Friday, March 21, 2008

Theft: A View From Within...The Aftermath





All the discussion about IP (Intellectual Property) Rights may be seem a bit abstract to some. Many would conclude that this is merely a money issue. It's not. This issue of IP theft goes well beyond the subject of profit and loss. Those of us that creat,e have an emotional investment in our work that goes well beyond monetary loss. Over the next couple of months, I will be posting interviews with creators who have been victims of IP theft. Their stories show the real damage theft can cause to the heart and soul of a creator. In this segment, I will be telling the stories of three amazing content creators and what they went through as victims of IP theft;



Arwen Eusebio, Tami McCoy and Tigerlily Koi. Thank you all for your bravery!


Arwen Eusebio owns AE Industries. She builds homes for purchase in Second Life. Her work is creative, different and inspired. Her imaginative builds have led thieves to her as well. Last year Arwen discovered that someone had copied her designs and textures and was reselling her work

Gwen Carillon: How did you find out your work was stolen?

Arwen Eusebio: A customer notified me that she saw my Elven Treehouse at someone elses store. My partner Gry Horus and I looked into it and the customer was right. Gry recognized the name of the store owner and remembered speaking to him a few weeks before at our location. So I messaged this person. He stated that he "couldn't" afford to buy mine (even though he owns 3 sims).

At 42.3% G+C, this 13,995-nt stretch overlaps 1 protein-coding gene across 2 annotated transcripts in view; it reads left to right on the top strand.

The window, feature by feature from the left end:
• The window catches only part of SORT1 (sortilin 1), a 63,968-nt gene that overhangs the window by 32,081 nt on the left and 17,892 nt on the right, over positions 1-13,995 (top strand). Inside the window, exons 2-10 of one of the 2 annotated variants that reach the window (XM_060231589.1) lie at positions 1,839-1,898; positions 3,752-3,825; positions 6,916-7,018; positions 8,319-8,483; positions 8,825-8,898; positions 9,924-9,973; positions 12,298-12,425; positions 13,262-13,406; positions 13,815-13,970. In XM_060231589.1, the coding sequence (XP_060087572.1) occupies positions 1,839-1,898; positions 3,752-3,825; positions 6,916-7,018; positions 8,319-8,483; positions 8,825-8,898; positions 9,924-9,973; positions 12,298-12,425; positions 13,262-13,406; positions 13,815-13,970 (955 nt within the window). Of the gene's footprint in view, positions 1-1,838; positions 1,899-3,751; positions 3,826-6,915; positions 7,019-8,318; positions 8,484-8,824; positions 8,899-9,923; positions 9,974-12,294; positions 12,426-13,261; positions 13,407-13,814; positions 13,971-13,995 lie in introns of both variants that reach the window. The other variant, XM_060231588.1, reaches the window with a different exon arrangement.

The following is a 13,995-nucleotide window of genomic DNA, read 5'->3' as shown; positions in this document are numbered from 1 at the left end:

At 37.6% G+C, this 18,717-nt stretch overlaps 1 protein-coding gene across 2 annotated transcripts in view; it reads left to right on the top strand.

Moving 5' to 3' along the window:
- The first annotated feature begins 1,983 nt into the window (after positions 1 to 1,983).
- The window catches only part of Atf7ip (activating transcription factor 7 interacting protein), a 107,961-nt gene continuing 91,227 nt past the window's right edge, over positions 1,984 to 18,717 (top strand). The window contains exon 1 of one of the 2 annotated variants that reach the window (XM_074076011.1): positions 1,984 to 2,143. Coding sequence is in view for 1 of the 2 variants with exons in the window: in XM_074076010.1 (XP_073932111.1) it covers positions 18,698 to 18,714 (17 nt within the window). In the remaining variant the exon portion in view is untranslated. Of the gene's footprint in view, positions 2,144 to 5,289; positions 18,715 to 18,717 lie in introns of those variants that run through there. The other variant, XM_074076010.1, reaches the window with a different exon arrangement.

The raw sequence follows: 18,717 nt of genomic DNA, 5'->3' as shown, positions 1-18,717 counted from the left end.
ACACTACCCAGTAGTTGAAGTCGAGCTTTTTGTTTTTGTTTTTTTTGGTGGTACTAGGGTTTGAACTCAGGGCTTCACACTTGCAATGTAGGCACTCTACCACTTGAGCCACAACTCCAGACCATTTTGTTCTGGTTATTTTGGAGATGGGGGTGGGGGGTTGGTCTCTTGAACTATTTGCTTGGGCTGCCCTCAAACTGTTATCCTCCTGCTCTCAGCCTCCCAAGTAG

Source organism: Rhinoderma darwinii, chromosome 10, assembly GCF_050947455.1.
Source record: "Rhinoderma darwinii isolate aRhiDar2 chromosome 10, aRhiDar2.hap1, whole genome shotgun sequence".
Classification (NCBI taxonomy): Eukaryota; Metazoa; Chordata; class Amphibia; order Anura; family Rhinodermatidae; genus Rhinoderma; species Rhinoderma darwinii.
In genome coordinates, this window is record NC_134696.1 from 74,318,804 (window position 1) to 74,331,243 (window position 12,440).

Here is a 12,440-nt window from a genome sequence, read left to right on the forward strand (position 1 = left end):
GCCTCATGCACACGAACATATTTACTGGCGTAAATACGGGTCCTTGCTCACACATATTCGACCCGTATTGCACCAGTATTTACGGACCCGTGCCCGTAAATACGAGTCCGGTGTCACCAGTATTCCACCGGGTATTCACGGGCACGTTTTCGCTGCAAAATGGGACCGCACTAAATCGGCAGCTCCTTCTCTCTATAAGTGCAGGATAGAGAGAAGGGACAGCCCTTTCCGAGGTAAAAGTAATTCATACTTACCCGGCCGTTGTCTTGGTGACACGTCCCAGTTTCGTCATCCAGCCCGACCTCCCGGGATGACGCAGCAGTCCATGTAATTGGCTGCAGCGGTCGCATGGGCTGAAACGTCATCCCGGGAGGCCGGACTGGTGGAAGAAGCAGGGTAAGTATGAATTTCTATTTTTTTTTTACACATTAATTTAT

Gwen Carillon: So, what went through your mind when you saw your design and textures taken and used without your permission?

Arwen Eusebio: I felt sick, absolutely horrified this could happen. For many days I was too sick to work in SL or even take care of my family and home in RL. I asked him to delete all the copies he had, as well as what he sold. He admitted to the theft, agreed to my terms, then banned me and raised the price of them! Since then, he has also made copies of my smaller treehouse, "Dawg Treehouse" and is selling this as well.

Gwen Carillon: How has this theft affected your work and your outlook?
Arwen Eusebio: For a few weeks I was unable to create at all, I had no desire, no motivation. Why bother, if it could be copied complete and sold by someone else? I work too hard creating my work, for others to just copy it. ,It just shocked me so much that someone would do this, I know people can, but to know they really would, devastated me.

Gwen Carillon: What motivates you to create?

Arwen Eusebio: I love to create, I love to push myself harder to create new, unique and better quality builds each time.

Gwen Carillon: What would you say to the second life community about content theft?